Potter Yachters commodore Eric Zilbert said, “Although Potter is in our name, we are open to anyone that sails a trailerable sailboat. We are all about good times on the water, and sharing our love of sailing and our experiences as trailer sailors. As I often say, pottering is a state of mind, not just sailing a West Wight Potter.”
Despite the 2020 challenges the club was able to run several events this year: an overnight at Spindrift Marina in late May, an overnight at Benicia in June, a sail-in to Loch Lomond in July plus a sail from Moss Landing to Monterey with two nights in Monterey, and then a trip to Huntington Lake in August. In September they had a sail to Angel Island with an overnight at Marina Bay, and a beach-camping trip in Tomales Bay. And this month they had another sail from Moss Landing to Monterey. Talk about busy!
“At each of the sails we wore masks, physically distanced, and ate our own food or ordered takeout and ate on the docks. Interestingly, each trip was made up of a different group of members; only two of us made it to all the sails,” Zilbert said.
What’s your favorite small boat?
Gary Clausen of Twin Rivers Marine Insurance has been serving the needs of his clients throughout California for many years, from the offices located at the Antioch Marina in Northern California. Those who know Gary personally, know that in the ’70s he was involved in the boating industry in Southern California. It was at that time that a dream started to materialize into the idea of having an office there.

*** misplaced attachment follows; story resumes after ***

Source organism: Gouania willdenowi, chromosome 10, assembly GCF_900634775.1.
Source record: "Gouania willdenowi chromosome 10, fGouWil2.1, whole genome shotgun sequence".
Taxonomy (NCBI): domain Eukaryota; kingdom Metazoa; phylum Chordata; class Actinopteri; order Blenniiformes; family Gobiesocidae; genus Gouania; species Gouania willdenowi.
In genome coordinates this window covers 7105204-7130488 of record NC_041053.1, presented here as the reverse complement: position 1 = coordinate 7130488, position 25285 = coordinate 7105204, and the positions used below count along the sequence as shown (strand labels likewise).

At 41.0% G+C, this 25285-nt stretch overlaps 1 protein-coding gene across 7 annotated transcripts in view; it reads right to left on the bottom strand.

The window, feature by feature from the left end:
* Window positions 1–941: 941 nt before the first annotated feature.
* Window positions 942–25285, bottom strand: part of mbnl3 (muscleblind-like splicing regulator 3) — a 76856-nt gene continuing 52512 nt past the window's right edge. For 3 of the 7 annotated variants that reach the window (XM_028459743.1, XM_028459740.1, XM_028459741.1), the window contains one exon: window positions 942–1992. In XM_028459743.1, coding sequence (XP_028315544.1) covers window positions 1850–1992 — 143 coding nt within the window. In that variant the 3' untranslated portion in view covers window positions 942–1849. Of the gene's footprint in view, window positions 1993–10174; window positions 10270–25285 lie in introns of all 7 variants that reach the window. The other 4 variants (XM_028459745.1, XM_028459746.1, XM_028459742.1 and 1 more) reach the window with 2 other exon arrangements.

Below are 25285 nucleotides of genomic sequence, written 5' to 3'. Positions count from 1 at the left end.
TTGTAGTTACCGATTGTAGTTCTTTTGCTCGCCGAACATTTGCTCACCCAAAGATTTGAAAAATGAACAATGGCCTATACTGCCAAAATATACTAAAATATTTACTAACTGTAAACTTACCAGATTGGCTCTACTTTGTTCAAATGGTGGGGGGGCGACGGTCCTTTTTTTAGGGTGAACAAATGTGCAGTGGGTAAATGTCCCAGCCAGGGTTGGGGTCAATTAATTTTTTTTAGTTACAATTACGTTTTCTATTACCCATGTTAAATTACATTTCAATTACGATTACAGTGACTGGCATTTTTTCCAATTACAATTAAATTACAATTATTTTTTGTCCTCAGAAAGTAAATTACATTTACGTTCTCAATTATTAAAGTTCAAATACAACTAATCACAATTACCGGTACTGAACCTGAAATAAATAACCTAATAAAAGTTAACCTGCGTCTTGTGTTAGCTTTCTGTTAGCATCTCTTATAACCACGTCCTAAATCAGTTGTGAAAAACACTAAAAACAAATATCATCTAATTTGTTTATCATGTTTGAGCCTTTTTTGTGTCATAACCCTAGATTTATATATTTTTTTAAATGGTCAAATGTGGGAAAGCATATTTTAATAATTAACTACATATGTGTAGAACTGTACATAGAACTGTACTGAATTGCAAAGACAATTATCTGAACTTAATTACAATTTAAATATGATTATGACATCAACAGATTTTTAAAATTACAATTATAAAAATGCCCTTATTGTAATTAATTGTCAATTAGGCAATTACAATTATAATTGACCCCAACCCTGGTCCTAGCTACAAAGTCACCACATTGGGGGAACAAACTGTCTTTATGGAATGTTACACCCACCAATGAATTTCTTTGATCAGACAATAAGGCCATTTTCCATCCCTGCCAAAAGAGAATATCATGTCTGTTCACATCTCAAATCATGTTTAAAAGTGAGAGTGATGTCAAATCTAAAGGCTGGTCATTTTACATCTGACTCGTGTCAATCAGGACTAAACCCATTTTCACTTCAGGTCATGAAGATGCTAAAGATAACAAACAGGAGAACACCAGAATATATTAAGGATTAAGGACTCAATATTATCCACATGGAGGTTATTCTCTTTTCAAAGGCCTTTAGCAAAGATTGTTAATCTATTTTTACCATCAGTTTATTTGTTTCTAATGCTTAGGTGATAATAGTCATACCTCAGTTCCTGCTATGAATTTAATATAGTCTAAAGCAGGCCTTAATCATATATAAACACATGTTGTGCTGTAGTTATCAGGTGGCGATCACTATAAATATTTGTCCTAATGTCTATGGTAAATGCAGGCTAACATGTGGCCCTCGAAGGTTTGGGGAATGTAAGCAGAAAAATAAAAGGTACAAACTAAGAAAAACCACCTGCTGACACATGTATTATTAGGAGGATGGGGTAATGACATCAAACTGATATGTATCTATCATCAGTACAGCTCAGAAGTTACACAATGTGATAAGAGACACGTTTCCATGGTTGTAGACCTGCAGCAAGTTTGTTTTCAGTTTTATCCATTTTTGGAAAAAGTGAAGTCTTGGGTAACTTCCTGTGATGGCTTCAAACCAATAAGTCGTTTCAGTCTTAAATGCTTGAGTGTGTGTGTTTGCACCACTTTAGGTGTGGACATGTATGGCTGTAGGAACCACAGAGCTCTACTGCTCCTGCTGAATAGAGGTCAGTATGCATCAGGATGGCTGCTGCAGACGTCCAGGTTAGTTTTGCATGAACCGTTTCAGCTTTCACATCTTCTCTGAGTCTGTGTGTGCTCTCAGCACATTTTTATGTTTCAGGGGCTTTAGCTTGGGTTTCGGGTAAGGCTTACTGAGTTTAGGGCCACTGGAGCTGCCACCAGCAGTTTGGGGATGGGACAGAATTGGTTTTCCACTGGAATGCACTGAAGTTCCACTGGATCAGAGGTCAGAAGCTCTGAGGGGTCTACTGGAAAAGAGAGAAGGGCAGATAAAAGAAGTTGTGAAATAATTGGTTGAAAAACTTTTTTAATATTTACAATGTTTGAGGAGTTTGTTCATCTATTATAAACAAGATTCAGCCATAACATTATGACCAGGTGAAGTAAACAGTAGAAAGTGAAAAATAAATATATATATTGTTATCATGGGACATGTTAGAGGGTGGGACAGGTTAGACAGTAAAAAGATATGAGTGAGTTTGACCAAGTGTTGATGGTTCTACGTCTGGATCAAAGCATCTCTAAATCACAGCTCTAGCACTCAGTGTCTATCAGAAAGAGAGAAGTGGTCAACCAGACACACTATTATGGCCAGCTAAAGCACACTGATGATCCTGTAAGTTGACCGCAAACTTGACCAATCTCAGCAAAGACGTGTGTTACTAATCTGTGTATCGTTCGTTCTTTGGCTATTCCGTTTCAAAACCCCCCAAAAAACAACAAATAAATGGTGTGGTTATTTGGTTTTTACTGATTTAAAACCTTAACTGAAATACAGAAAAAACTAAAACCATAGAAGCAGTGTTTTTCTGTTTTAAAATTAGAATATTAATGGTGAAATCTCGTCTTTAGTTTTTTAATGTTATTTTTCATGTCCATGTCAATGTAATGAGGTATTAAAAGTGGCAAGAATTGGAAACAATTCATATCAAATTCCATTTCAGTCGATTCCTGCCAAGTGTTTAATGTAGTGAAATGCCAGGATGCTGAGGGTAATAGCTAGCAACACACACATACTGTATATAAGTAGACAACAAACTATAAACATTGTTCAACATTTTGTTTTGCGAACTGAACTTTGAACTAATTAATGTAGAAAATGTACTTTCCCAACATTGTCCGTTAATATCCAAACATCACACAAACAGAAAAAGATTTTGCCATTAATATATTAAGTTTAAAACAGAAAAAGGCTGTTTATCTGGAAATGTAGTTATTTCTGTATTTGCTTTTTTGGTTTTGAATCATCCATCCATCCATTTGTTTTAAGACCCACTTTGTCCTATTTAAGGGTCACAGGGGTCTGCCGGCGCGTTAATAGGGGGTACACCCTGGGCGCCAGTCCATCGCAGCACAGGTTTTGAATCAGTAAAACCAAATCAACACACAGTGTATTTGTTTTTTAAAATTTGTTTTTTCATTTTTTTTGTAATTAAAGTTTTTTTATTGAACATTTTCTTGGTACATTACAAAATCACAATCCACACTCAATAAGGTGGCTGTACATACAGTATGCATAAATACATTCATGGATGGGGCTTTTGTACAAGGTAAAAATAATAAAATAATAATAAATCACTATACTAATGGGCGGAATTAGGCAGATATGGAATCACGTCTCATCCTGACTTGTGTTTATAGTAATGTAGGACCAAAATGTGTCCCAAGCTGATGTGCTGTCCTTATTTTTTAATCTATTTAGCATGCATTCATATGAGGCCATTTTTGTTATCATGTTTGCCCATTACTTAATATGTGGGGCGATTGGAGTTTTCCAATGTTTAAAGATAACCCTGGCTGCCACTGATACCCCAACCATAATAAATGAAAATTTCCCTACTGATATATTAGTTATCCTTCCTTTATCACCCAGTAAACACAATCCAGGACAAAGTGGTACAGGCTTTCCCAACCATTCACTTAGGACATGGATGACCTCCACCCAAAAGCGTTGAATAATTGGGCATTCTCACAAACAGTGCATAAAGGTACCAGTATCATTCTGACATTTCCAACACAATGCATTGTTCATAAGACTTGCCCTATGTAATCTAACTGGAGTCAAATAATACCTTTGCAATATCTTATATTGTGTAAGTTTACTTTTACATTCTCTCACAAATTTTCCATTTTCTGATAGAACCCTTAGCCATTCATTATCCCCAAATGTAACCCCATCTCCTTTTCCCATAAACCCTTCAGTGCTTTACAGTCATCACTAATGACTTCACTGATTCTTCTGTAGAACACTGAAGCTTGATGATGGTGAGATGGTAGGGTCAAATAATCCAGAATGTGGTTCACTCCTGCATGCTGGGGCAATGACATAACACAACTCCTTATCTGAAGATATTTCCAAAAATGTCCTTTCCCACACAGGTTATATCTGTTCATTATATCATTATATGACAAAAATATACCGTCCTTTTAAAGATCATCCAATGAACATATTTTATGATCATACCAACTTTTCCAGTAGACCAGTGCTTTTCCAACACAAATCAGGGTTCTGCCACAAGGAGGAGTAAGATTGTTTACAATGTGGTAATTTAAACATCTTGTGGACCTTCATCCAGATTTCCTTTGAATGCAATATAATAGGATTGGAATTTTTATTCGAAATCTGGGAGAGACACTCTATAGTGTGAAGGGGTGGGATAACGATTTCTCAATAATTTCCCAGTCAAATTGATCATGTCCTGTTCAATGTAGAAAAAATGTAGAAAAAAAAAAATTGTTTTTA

We are honored to announce the realization of this dream with the opening of the Twin Rivers Marine Insurance second location on the Balboa Peninsula. Although numerous Southern California clients were represented from the Bay Area offices, Gary felt it was time that these clients were given the same personal face-to-face service that his NorCal clients receive.
The new office next to Balboa Boat Yard will be managed by Roy de Lis, who in his own right is already well known to the area and is a great fit with the Twin Rivers family.
The office, located at 2600 Newport Boulevard, Suite 106, Newport Beach, CA, 92663, will be open Monday through Friday, 8:30 a.m. to 5:00 p.m. to assist with all your marine insurance needs. Roy can be reached at (800) 259-5701.
David Smyth’s Olson 40 Euphoria shows us the promise and possibilities of electric auxiliary propulsion on a sailboat.